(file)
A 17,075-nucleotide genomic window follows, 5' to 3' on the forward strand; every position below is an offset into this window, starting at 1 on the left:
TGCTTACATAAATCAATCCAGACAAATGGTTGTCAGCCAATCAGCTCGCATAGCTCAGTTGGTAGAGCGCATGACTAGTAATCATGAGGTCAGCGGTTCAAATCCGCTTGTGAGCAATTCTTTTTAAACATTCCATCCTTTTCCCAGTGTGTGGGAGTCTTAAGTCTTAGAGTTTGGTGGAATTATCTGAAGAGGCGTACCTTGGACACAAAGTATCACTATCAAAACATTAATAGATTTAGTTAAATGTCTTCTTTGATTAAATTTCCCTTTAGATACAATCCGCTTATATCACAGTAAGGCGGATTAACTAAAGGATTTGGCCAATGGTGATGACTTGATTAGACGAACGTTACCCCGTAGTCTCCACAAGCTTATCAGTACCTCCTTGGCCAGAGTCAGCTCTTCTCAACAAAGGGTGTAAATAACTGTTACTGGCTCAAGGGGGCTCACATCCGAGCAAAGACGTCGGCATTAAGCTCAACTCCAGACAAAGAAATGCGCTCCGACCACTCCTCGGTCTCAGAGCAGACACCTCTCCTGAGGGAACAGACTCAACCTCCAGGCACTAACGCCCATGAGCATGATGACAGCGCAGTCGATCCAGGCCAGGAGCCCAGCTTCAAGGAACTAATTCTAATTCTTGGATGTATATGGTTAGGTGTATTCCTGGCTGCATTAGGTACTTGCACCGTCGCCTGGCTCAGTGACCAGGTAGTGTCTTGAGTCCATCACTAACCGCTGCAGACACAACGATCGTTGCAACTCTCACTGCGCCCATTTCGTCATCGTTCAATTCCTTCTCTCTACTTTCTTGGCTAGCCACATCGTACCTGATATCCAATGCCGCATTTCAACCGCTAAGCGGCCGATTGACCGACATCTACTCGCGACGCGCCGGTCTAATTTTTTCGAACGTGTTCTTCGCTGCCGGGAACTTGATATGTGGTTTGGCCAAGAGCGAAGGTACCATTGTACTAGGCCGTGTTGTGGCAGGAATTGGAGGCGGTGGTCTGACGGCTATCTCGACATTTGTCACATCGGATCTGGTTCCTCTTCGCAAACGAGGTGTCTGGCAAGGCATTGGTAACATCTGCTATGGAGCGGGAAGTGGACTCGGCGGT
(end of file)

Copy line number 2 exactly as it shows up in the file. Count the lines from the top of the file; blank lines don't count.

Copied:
TGCTTACATAAATCAATCCAGACAAATGGTTGTCAGCCAATCAGCTCGCATAGCTCAGTTGGTAGAGCGCATGACTAGTAATCATGAGGTCAGCGGTTCAAATCCGCTTGTGAGCAATTCTTTTTAAACATTCCATCCTTTTCCCAGTGTGTGGGAGTCTTAAGTCTTAGAGTTTGGTGGAATTATCTGAAGAGGCGTACCTTGGACACAAAGTATCACTATCAAAACATTAATAGATTTAGTTAAATGTCTTCTTTGATTAAATTTCCCTTTAGATACAATCCGCTTATATCACAGTAAGGCGGATTAACTAAAGGATTTGGCCAATGGTGATGACTTGATTAGACGAACGTTACCCCGTAGTCTCCACAAGCTTATCAGTACCTCCTTGGCCAGAGTCAGCTCTTCTCAACAAAGGGTGTAAATAACTGTTACTGGCTCAAGGGGGCTCACATCCGAGCAAAGACGTCGGCATTAAGCTCAACTCCAGACAAAGAAATGCGCTCCGACCACTCCTCGGTCTCAGAGCAGACACCTCTCCTGAGGGAACAGACTCAACCTCCAGGCACTAACGCCCATGAGCATGATGACAGCGCAGTCGATCCAGGCCAGGAGCCCAGCTTCAAGGAACTAATTCTAATTCTTGGATGTATATGGTTAGGTGTATTCCTGGCTGCATTAGGTACTTGCACCGTCGCCTGGCTCAGTGACCAGGTAGTGTCTTGAGTCCATCACTAACCGCTGCAGACACAACGATCGTTGCAACTCTCACTGCGCCCATTTCGTCATCGTTCAATTCCTTCTCTCTACTTTCTTGGCTAGCCACATCGTACCTGATATCCAATGCCGCATTTCAACCGCTAAGCGGCCGATTGACCGACATCTACTCGCGACGCGCCGGTCTAATTTTTTCGAACGTGTTCTTCGCTGCCGGGAACTTGATATGTGGTTTGGCCAAGAGCGAAGGTACCATTGTACTAGGCCGTGTTGTGGCAGGAATTGGAGGCGGTGGTCTGACGGCTATCTCGACATTTGTCACATCGGATCTGGTTCCTCTTCGCAAACGAGGTGTCTGGCAAGGCATTGGTAACATCTGCTATGGAGCGGGAAGTGGACTCGGCGGT